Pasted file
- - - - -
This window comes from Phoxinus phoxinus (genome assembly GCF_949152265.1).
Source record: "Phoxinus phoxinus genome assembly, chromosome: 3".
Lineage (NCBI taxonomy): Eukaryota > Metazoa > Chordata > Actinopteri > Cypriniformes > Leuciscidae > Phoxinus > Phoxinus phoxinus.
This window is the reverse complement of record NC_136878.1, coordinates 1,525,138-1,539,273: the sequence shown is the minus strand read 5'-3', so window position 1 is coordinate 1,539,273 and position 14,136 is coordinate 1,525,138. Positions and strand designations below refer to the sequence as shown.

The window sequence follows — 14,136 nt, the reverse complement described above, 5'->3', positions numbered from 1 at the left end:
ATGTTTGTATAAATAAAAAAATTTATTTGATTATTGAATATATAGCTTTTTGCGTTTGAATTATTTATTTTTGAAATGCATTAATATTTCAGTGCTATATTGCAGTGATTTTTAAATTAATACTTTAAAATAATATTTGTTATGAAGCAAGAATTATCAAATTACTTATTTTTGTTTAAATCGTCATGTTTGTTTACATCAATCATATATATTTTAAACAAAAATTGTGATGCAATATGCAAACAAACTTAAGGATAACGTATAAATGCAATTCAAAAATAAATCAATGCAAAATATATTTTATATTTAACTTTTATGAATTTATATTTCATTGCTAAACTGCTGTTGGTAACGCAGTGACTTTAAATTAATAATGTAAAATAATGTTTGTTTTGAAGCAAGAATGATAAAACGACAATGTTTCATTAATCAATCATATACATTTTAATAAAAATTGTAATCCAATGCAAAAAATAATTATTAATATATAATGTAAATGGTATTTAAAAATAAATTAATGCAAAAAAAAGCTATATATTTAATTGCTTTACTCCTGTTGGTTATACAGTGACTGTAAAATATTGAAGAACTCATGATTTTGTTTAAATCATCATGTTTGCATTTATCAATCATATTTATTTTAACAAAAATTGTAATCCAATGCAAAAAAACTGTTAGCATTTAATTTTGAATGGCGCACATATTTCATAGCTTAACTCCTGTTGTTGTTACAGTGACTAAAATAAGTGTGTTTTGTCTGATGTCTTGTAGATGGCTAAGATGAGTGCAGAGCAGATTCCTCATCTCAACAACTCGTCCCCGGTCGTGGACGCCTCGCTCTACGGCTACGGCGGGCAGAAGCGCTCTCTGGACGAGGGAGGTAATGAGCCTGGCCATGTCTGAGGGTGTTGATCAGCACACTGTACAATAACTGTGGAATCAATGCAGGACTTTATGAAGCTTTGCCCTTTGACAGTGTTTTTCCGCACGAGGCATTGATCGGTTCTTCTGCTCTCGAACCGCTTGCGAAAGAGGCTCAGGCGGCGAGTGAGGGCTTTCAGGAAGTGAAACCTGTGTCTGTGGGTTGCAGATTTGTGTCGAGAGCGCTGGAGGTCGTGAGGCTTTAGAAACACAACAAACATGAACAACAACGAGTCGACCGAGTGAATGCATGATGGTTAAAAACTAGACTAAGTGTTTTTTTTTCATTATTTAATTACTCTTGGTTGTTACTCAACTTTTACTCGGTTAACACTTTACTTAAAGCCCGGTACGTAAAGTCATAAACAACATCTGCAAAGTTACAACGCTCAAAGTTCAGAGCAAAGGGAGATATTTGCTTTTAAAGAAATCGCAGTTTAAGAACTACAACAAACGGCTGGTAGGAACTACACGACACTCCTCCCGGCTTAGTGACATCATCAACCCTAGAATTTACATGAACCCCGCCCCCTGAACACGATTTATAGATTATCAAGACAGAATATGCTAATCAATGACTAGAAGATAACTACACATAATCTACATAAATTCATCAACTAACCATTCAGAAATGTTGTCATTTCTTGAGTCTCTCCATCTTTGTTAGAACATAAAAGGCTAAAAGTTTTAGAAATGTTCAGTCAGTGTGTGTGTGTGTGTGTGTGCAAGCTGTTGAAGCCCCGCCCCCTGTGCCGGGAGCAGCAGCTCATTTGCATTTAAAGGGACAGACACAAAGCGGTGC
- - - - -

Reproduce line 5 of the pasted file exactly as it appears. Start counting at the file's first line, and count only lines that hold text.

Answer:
The window sequence follows — 14,136 nt, the reverse complement described above, 5'->3', positions numbered from 1 at the left end: